The Effect of Benefit Reductions on the Retirement Age: The Heterogeneous Response of Manual and Non‐Manual Workers
Review of Income and Wealth, 2018, vol. 64, issue 1, 213-238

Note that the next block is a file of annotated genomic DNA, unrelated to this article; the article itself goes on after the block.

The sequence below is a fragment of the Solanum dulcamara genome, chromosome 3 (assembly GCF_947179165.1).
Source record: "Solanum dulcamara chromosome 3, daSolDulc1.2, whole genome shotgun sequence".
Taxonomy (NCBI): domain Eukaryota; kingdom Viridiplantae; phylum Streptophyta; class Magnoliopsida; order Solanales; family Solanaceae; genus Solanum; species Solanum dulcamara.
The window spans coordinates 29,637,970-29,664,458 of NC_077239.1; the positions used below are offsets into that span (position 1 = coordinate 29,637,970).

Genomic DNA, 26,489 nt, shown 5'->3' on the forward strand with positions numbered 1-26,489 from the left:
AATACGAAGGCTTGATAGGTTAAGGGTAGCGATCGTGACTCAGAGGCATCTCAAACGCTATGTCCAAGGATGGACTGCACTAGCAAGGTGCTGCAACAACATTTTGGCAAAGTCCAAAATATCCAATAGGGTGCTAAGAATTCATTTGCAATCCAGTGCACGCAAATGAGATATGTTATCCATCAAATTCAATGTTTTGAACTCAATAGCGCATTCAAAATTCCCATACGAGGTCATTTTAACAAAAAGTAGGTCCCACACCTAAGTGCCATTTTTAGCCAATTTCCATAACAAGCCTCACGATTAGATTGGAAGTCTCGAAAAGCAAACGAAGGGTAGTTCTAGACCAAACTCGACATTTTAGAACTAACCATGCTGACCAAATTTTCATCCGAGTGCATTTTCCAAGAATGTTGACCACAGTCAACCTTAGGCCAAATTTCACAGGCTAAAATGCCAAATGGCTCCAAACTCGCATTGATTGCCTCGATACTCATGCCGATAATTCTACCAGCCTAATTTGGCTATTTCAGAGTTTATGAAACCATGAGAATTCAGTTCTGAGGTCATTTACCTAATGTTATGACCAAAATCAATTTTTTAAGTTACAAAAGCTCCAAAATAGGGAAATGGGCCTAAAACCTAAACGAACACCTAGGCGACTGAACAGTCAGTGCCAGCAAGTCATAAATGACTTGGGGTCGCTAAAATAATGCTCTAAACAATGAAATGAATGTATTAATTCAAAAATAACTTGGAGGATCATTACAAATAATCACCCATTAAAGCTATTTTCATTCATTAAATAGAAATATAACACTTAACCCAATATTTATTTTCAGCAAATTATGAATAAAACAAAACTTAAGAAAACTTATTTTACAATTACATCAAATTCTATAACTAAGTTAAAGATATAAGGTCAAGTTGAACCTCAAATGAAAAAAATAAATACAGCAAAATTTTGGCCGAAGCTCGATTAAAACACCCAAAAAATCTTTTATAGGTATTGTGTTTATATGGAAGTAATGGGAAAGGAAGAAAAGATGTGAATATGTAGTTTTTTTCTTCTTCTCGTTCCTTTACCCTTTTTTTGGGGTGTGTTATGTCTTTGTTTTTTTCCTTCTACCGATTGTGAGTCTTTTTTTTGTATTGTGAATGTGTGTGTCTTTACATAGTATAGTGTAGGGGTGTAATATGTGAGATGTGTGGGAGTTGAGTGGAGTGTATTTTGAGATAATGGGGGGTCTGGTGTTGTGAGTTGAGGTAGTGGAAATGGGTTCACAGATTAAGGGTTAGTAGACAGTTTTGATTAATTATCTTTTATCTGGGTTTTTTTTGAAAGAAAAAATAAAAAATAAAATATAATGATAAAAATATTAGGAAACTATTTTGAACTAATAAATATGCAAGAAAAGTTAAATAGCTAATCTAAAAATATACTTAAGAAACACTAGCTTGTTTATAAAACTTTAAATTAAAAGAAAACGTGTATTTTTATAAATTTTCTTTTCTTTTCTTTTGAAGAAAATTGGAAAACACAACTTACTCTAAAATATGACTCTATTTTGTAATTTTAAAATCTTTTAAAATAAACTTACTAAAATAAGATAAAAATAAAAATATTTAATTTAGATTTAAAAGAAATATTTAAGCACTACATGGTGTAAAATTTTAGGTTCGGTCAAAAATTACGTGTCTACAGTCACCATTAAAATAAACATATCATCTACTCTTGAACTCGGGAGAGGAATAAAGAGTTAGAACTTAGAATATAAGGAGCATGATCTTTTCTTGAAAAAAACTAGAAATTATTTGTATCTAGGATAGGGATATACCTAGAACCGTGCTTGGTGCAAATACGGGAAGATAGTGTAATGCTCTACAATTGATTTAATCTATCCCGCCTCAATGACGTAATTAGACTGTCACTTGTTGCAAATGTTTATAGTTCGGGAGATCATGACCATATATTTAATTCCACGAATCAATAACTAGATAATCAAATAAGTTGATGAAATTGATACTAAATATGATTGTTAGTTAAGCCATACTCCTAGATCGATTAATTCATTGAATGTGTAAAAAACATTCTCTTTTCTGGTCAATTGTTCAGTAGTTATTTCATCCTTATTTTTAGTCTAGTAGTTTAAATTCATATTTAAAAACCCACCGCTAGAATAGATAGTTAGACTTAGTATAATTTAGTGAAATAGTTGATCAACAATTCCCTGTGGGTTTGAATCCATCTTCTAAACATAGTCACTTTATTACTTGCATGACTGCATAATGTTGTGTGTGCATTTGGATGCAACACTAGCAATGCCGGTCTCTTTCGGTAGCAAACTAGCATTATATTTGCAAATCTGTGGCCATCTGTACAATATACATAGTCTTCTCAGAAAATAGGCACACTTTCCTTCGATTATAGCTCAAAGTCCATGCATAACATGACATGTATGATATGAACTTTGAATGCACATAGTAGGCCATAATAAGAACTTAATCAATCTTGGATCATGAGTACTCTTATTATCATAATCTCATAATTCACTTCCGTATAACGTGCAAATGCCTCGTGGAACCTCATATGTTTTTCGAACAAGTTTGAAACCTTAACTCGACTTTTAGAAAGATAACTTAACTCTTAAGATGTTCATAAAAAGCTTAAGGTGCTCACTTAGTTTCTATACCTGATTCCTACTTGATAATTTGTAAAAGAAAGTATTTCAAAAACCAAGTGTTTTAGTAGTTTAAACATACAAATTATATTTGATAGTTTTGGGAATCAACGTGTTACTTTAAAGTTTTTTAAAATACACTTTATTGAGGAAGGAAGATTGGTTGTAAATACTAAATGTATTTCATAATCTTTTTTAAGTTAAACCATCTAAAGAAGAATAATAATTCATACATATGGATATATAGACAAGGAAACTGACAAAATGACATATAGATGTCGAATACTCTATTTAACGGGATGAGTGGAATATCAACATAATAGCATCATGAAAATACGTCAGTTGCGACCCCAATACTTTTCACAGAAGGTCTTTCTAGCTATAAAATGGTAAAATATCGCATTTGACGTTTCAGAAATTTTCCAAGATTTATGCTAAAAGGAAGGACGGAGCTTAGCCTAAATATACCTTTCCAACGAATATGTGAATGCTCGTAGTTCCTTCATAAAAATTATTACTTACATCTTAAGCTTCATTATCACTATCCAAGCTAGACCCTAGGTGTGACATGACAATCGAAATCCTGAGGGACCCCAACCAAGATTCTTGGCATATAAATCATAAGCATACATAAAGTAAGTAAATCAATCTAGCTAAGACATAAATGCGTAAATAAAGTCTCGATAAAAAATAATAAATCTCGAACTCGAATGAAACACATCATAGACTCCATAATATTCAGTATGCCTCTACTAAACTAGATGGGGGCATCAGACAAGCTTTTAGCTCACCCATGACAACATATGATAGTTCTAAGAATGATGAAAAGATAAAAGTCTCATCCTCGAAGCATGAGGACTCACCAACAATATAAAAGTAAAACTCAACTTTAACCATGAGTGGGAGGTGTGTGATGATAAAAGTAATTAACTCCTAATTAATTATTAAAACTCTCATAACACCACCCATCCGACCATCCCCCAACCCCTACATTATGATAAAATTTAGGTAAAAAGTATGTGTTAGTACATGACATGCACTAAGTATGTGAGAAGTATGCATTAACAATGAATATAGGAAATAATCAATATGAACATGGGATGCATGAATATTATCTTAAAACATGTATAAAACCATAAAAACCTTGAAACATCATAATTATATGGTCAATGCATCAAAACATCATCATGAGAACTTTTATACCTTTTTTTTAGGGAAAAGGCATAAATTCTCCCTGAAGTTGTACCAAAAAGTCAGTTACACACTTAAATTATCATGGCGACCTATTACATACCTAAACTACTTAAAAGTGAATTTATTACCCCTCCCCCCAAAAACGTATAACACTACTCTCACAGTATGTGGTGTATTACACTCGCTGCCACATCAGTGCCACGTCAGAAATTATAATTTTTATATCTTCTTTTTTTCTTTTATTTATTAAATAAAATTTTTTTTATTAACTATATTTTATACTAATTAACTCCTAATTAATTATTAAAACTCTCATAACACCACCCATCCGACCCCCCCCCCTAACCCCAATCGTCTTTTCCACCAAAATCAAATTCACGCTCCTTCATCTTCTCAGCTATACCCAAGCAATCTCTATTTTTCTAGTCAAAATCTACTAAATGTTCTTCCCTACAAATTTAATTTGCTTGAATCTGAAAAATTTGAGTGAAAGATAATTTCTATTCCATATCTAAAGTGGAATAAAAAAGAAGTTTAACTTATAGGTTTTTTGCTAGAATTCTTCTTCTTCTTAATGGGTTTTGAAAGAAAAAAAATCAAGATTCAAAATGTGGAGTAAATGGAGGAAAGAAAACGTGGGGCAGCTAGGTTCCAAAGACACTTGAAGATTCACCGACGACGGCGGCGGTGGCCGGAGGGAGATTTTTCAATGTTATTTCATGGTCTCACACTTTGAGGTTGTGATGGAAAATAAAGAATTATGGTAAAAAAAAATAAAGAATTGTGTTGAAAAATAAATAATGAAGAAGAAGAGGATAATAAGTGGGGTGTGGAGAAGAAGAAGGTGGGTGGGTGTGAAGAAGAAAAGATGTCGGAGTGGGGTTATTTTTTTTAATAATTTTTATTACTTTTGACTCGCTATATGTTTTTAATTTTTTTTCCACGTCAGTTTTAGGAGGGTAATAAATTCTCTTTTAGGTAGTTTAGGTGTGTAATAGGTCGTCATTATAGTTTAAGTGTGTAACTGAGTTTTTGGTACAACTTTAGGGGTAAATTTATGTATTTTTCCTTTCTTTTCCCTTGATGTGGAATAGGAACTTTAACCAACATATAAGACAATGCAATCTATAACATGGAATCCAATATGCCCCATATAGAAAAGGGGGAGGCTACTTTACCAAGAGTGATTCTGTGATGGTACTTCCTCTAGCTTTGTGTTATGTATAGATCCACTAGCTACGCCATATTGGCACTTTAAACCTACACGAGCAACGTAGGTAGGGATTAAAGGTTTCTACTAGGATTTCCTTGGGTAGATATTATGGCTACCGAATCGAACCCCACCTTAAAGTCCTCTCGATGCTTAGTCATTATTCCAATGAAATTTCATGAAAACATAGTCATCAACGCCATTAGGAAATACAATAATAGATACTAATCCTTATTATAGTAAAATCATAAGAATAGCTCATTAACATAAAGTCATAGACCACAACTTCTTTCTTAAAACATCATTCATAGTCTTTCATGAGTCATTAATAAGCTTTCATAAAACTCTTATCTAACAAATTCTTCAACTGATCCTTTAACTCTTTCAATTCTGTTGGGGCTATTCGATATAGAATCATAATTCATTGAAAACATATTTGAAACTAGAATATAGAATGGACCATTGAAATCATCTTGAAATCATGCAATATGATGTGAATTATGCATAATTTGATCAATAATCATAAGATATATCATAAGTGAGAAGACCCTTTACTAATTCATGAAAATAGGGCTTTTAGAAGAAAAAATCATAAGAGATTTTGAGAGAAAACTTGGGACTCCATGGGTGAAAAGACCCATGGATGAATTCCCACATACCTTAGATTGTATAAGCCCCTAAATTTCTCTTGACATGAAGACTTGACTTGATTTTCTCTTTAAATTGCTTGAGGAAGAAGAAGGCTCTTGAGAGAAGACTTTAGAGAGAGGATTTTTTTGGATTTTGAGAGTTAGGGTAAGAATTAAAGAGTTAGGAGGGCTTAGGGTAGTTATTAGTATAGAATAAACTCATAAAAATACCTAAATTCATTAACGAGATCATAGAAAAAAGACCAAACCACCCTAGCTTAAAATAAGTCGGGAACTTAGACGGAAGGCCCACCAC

I estimate the effect of benefit reductions on the timing of retirement. The introduction of actuarial adjustments in the German public pension system serves as a source of exogenous variation to estimate discrete time transition rates into retirement for individuals of age 60–66. Responses to benefit reductions are elaborated separately for manual and non‐manual workers. On average, individuals postpone retirement by 13.2 months if pension benefits are reduced by 3.6 percent for each year of early retirement. This result is in line with the previous quasi‐experimental literature and suggests that people respond to the incentive of reducing the implicit tax on further periods of work. However, among men the response is about 50 percent lower for manual workers compared to non‐manual workers. Surprisingly, this does not necessarily indicate that retirement incomes of manual workers deteriorate. The explanation is that disability pensions are available at age 63—without benefit reductions.
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